Any metal contamination in pharmaceutical products is a huge problem. First and foremost, there are possible safety implications for patients that may ingest contaminates. For manufacturers, contamination leads to lost revenue and damaged customer relationships, as well as investigations, remediation, and in extreme cases, closure of manufacturing facilities, incurring huge losses.

In some scenarios, this can lead to supply disruptions, delays, inventory shortages, product recalls, regulatory scrutiny, and reimbursement for lost drug substances. Litigation can harm a company’s reputation for contaminant-free production, leading to decreased sales and additional costs.

To protect both the patient and the industry, pharmaceutical millers, a key step in the drug manufacturing process, must have robust measures in place to ensure no metal particles can get through to the final product.

Where does metal contamination come from?

Despite stringent quality control, microscopic metal contaminants that are in the sub-visible size range (<50μm) may go unnoticed. While several current techniques and analytical methods are available to detect, isolate, and identify such impurities, the chemical nature of metal corrosion makes it very difficult to identify the exact source of metal contaminants.

However, researchers have found that most metal contaminants in pharmaceutical products, such as tablets, are primarily caused by wear particles from processing machinery, such as stainless steel[i], and especially from machinery with moving parts like mills and tablet presses.

Supplier evaluation and control are crucial for ensuring quality standards, with raw materials being spot tested and inspected throughout the supply chain. Contract and owned manufacturing facilities must maintain the same standards and pass inspections to minimise contamination risks.

Additionally, customers of contract manufacturers frequently request metals testing as part of the supply contract and for regulatory submissions.

Strategies to prevent contamination

Pharmaceutical manufacturers and millers can prevent metal contamination in their products through various processes and quality control measures. These include:

  • Manufacturing in approved facilities where specifications and standards ensure that the products meet regulatory requirements. The manufacturing process must be meticulously monitored to maintain quality standards and detect potential contamination, while performance and reliability testing is conducted to meet customer expectations.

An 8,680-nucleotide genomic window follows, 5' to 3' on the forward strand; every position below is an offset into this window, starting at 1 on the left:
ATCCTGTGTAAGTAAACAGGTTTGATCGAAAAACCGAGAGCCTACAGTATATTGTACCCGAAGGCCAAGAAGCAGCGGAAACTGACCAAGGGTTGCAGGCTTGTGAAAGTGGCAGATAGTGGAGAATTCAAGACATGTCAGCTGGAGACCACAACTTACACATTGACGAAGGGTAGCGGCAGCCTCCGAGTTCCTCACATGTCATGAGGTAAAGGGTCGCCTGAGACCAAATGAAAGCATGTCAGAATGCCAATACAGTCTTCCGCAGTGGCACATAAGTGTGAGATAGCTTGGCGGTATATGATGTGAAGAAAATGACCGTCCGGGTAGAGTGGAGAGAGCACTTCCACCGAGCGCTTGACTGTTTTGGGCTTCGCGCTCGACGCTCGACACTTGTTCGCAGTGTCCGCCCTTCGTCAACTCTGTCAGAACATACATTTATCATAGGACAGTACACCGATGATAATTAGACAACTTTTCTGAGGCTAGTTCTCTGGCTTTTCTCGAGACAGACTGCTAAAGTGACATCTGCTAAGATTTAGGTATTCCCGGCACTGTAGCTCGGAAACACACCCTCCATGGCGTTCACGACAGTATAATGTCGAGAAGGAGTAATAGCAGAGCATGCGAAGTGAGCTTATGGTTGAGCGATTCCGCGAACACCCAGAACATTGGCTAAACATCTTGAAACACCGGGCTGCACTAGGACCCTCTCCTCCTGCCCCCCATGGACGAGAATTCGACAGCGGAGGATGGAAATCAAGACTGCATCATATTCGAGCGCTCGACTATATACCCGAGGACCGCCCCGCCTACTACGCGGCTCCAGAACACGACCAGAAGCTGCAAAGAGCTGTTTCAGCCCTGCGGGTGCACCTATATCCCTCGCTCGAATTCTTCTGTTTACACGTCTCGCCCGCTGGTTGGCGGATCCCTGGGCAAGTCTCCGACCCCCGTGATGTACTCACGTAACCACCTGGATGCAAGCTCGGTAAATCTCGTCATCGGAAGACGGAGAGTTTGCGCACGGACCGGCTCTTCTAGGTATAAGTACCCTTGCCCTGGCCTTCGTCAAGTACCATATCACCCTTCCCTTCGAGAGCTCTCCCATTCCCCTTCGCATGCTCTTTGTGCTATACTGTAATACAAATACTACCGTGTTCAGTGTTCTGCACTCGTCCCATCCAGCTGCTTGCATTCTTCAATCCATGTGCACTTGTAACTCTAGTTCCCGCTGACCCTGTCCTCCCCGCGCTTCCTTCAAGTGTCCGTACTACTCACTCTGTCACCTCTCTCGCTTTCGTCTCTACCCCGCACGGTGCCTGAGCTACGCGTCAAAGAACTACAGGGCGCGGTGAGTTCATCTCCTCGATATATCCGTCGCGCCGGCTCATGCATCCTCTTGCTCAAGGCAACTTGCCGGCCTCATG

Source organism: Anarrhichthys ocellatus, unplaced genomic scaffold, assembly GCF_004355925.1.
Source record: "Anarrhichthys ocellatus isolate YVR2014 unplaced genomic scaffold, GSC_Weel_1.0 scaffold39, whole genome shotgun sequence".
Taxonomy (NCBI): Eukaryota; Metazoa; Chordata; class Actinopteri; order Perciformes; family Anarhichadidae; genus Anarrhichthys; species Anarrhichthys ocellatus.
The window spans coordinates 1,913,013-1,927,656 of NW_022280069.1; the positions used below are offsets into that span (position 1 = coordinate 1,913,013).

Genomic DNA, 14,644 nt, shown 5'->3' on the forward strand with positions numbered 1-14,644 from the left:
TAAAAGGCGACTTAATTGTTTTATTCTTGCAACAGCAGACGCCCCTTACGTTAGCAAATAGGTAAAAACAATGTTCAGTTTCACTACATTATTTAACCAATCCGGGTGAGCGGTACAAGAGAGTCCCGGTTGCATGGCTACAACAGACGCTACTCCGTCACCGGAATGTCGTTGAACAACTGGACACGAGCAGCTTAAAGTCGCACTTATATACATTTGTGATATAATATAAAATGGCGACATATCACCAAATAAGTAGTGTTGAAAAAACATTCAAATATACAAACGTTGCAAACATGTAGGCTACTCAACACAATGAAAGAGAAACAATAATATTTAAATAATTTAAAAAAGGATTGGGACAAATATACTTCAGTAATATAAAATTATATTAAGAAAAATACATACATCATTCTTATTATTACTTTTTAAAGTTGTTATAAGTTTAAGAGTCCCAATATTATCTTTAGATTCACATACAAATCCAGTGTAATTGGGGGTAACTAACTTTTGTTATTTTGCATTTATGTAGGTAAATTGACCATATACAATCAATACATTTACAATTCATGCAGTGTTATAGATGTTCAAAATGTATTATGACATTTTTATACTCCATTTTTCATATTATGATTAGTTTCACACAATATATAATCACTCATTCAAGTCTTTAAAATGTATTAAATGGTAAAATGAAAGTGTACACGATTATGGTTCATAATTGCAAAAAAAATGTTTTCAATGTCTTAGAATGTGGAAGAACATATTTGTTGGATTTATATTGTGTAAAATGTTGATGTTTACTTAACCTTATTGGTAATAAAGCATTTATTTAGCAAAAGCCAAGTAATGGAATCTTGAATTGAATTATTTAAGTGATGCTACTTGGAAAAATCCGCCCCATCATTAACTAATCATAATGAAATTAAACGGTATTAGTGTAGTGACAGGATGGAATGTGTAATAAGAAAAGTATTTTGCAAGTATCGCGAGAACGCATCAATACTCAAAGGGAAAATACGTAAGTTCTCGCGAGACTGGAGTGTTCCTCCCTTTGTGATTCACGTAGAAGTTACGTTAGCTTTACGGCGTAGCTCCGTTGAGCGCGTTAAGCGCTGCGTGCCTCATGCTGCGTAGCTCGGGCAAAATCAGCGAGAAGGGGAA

• Conducting quality control testing of site laboratories as well as third-party labs. This ensures an independent verification of the product’s quality and helps in identifying any potential contamination issues.
  • Implementing process controls to minimise the risk of contamination, such as metal detectors.
  • Creating control points throughout the entire supply chain to help ensure compliance with the quality program and minimise the risk of contamination.

Detecting metal particles

To help address the issues of metal contamination, Frewitt, a premium mill and turn-key solution manufacturer, has developed an innovative metal detector that integrates with existing equipment to ensure continuous monitoring of powders.

The Frewitt Metal Detector (FMD)
The Frewitt Metal Detector (FMD) Credit: Frewitt

The Frewitt Metal Detector (FMD) sits inside the conical sieve and continuously sweeps the powder for any contacts. The FMD monitors the electrical isolation between the sieve and rotor, allowing machines to be immediately shut down in case of contact with a metal particle. The FMD detects any contact, including damage to the sieve surface, metallic foreign bodies, and even a missing sieve.

Available on Frewitt ConiWitt mills and sifters, the FMD ensures continuous measurement throughout the milling process, and is an ideal choice for removing the risk of contamination, process disruption and product loss. The FMD also helps validate FDA audits and can be retrofitted into existing machines, prolonging the lifespan of machines and tools by avoiding damage and wear.

Standard features include foreign metallic body recognition, sieve deformation recognition, automatic stopping, and full integration into the machine’s control system.

Given the serious risks and consequences that metal contamination in pharmaceutical products poses to patients, manufacturers, and the industry as a whole, Frewitt’s ground-breaking metal detector makes sure that drug manufacturers can always identify and remove these contaminants.

Based in Switzerland, Frewitt has been creating and producing high-end milling and handling solutions since 1946 while upholding the nation’s renowned quality standards. For more information, download the free paper below.